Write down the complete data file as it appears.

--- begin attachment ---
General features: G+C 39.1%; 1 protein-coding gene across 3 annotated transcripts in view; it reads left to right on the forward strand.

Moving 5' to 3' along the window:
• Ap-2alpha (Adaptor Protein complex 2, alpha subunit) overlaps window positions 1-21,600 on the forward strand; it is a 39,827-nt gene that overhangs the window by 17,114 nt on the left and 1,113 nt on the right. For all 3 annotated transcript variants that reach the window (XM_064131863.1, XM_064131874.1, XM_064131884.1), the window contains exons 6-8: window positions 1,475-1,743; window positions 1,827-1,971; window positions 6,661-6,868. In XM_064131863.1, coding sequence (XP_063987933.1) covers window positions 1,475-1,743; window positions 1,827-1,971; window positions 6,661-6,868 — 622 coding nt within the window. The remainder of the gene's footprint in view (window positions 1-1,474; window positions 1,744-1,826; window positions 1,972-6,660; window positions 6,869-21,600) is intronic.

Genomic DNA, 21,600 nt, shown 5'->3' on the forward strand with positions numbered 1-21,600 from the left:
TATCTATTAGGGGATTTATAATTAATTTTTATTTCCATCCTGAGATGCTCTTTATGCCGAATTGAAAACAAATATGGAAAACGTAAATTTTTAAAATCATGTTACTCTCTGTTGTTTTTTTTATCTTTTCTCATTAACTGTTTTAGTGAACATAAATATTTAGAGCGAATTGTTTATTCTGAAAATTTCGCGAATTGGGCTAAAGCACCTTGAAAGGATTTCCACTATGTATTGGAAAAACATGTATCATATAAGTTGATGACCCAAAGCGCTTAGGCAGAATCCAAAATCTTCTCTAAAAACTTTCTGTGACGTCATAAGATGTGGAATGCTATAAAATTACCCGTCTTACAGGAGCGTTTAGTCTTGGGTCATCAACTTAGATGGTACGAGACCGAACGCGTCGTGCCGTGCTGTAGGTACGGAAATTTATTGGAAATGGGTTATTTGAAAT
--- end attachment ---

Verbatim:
General features: G+C 39.1%; 1 protein-coding gene across 3 annotated transcripts in view; it reads left to right on the forward strand.

Moving 5' to 3' along the window:
• Ap-2alpha (Adaptor Protein complex 2, alpha subunit) overlaps window positions 1-21,600 on the forward strand; it is a 39,827-nt gene that overhangs the window by 17,114 nt on the left and 1,113 nt on the right. For all 3 annotated transcript variants that reach the window (XM_064131863.1, XM_064131874.1, XM_064131884.1), the window contains exons 6-8: window positions 1,475-1,743; window positions 1,827-1,971; window positions 6,661-6,868. In XM_064131863.1, coding sequence (XP_063987933.1) covers window positions 1,475-1,743; window positions 1,827-1,971; window positions 6,661-6,868 — 622 coding nt within the window. The remainder of the gene's footprint in view (window positions 1-1,474; window positions 1,744-1,826; window positions 1,972-6,660; window positions 6,869-21,600) is intronic.

Genomic DNA, 21,600 nt, shown 5'->3' on the forward strand with positions numbered 1-21,600 from the left:
TATCTATTAGGGGATTTATAATTAATTTTTATTTCCATCCTGAGATGCTCTTTATGCCGAATTGAAAACAAATATGGAAAACGTAAATTTTTAAAATCATGTTACTCTCTGTTGTTTTTTTTATCTTTTCTCATTAACTGTTTTAGTGAACATAAATATTTAGAGCGAATTGTTTATTCTGAAAATTTCGCGAATTGGGCTAAAGCACCTTGAAAGGATTTCCACTATGTATTGGAAAAACATGTATCATATAAGTTGATGACCCAAAGCGCTTAGGCAGAATCCAAAATCTTCTCTAAAAACTTTCTGTGACGTCATAAGATGTGGAATGCTATAAAATTACCCGTCTTACAGGAGCGTTTAGTCTTGGGTCATCAACTTAGATGGTACGAGACCGAACGCGTCGTGCCGTGCTGTAGGTACGGAAATTTATTGGAAATGGGTTATTTGAAAT